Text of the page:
Cover image from Porsche Media Gallery
Graphs courtesy of Honeywell Turbo Technologies and from the Honeywell Transportation Systems document, “The Next Generation of Gasoline Turbo Technology”.
You may have heard something about this Porsche 919 Evo. It’s basically a less restricted version of the Porsche 919 that has been racing at Le Mans and in FIA WEC the last few years. Of course, Porsche killed the 919 race program, but still wanted to do something cool with the cars. So, they decided to un-restrict the cars and basically make them time attack cars to break track records. The 919 uses a special turbo that hasn’t been spoken much about and it’s a completely different take on turbos that Honeywell Turbo (we’ll just call it Garrett now because they are changing the name to Garrett Advancing Motion) designed to reduce inertia and improve response. We are here to help explain this technology that has been running in the shadows for the better part of a decade.
First, we need a bit of a history lesson on turbochargers. The evolution in compressor and turbine wheels has been mostly in the area of material selections. Compressors went from aluminum to forged aluminum and titanium to improve strength, temperature capability, and fatigue life. Turbine wheels have gone through various material trials with the goals of improved temperature capability and reduced mass; mass is an important variable affecting transient response of a turbo. The mainstay materials for turbine wheels are Inconel and MarM; the challenge of these two materials are their densities. They are both relatively heavy which is not optimal for transient response. Two other materials have been used for turbine wheels with the goals of significantly reducing mass to improve transient response: ceramic and titanium aluminide (TiAl).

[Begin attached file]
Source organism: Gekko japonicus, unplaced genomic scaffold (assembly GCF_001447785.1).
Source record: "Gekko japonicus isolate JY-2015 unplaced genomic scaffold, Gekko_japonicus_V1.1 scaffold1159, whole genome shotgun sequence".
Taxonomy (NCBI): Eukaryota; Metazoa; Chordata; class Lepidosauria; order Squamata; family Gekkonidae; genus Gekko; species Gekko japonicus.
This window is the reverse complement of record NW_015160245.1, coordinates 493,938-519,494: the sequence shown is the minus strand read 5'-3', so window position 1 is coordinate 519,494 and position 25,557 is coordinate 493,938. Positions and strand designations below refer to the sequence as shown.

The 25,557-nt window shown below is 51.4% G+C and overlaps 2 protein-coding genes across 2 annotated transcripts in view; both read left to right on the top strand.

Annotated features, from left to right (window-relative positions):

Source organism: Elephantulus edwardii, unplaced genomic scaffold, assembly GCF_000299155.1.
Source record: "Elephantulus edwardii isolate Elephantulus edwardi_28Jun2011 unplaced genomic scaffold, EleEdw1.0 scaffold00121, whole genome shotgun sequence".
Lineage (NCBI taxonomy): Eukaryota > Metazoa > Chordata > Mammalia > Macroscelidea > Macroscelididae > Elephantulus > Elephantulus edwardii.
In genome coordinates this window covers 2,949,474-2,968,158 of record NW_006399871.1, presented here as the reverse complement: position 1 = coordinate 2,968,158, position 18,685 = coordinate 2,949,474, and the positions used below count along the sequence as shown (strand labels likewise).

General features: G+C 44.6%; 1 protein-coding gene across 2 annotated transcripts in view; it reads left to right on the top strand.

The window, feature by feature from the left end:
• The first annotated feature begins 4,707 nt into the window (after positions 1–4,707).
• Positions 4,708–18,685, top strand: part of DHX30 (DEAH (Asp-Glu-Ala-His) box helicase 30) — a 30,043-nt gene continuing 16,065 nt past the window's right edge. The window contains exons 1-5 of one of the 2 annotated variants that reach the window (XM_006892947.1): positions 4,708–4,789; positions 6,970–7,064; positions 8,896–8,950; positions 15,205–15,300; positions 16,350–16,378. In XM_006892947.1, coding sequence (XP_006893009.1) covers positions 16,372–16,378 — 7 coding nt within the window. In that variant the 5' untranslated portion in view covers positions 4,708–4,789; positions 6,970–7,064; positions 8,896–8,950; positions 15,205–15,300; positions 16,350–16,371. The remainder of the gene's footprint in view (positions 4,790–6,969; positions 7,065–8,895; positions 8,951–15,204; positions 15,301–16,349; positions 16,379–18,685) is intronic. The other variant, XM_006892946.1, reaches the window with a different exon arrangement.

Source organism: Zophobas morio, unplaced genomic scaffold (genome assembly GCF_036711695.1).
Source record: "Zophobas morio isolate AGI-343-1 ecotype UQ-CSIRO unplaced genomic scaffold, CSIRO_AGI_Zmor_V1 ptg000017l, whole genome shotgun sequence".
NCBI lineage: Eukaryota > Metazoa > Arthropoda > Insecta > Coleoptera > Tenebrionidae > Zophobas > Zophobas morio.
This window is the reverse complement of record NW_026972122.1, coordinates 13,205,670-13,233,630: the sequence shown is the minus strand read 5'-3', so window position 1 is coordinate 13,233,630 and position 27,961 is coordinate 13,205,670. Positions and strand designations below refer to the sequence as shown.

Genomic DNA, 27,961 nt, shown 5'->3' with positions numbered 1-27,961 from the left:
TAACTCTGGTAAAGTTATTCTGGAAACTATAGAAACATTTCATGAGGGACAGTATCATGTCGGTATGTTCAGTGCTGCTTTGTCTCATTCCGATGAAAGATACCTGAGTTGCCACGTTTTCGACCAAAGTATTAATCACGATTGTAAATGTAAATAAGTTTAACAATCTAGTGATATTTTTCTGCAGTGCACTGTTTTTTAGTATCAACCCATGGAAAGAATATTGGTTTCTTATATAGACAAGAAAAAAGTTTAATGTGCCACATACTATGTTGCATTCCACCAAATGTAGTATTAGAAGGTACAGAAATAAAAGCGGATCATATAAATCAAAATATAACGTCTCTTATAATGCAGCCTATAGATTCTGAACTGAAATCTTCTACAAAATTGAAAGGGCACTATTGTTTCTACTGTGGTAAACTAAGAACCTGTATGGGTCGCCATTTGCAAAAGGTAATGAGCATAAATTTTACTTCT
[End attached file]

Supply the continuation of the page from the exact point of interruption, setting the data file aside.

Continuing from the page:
Garrett used ceramic turbine wheels back in the 1990s on a few applications with diverse sizing from small to big turbos. They were very light and provided superior transient response compared to their metal cousins. Drivers loved the transient response advantage. So what happened to ceramic turbine wheels? Ceramic is extremely brittle which also means they have very low ductility. Because of these material properties, they were very susceptible to foreign object damage (FOD). With a standard Inconel or MarM turbine wheel, any FOD that went through the turbine wheel would just ding a blade and maybe bend it a little. With a ceramic wheel, it would cause the turbine blade to shatter resulting in a failed turbo. Ceramic turbine wheels were used by some OEMs for a short period of time, but they were prone to failure and consequently are not used anymore.
Titanium aluminide has a mixed history in automotive turbocharger use. TiAl originated in the aerospace industry to replace high temperature capable nickel based super-alloys (such as Inconel) used for turbine blades in jet engines. TiAl is about half the density of Inconel giving jet turbines significantly improved thrust-to-weight ratio. The low density of TiAl makes it attractive to reduce rotational inertia of the turbocharger turbine wheel to improve transient response. Industry use of TiAl dates back to the 1990s and research suggests the wheels were prone to failure. One potential explanation is TiAl being an intermetallic compound; this made it difficult to weld the TiAl wheel to the turbine wheel shaft which is typically a steel alloy; trying to weld together dissimilar materials is very difficult and usually results in a weak joint. TiAl is also relatively more difficult to cast leading to possible issues such as porosity that can lead to failures. Lastly, TiAl is very expensive limiting its use. TiAl has been tried in a handful of OEM cars with the only current one I’m aware of being the Ferrari 488.